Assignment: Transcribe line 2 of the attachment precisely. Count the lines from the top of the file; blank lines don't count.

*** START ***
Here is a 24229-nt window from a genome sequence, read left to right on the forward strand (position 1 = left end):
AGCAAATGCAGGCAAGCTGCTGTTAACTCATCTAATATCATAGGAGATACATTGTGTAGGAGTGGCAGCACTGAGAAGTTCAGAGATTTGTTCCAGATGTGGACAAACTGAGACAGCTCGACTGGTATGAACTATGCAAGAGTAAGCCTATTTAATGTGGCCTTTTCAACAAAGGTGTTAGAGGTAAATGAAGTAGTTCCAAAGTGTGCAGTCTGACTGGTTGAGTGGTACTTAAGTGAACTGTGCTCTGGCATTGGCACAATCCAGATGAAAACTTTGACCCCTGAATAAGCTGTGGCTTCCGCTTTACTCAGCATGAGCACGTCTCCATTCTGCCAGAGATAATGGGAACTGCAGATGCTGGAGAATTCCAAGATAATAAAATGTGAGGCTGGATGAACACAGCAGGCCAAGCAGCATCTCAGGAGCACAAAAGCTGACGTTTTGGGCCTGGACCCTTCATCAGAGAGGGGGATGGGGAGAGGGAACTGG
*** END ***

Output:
AGCAAATGCAGGCAAGCTGCTGTTAACTCATCTAATATCATAGGAGATACATTGTGTAGGAGTGGCAGCACTGAGAAGTTCAGAGATTTGTTCCAGATGTGGACAAACTGAGACAGCTCGACTGGTATGAACTATGCAAGAGTAAGCCTATTTAATGTGGCCTTTTCAACAAAGGTGTTAGAGGTAAATGAAGTAGTTCCAAAGTGTGCAGTCTGACTGGTTGAGTGGTACTTAAGTGAACTGTGCTCTGGCATTGGCACAATCCAGATGAAAACTTTGACCCCTGAATAAGCTGTGGCTTCCGCTTTACTCAGCATGAGCACGTCTCCATTCTGCCAGAGATAATGGGAACTGCAGATGCTGGAGAATTCCAAGATAATAAAATGTGAGGCTGGATGAACACAGCAGGCCAAGCAGCATCTCAGGAGCACAAAAGCTGACGTTTTGGGCCTGGACCCTTCATCAGAGAGGGGGATGGGGAGAGGGAACTGG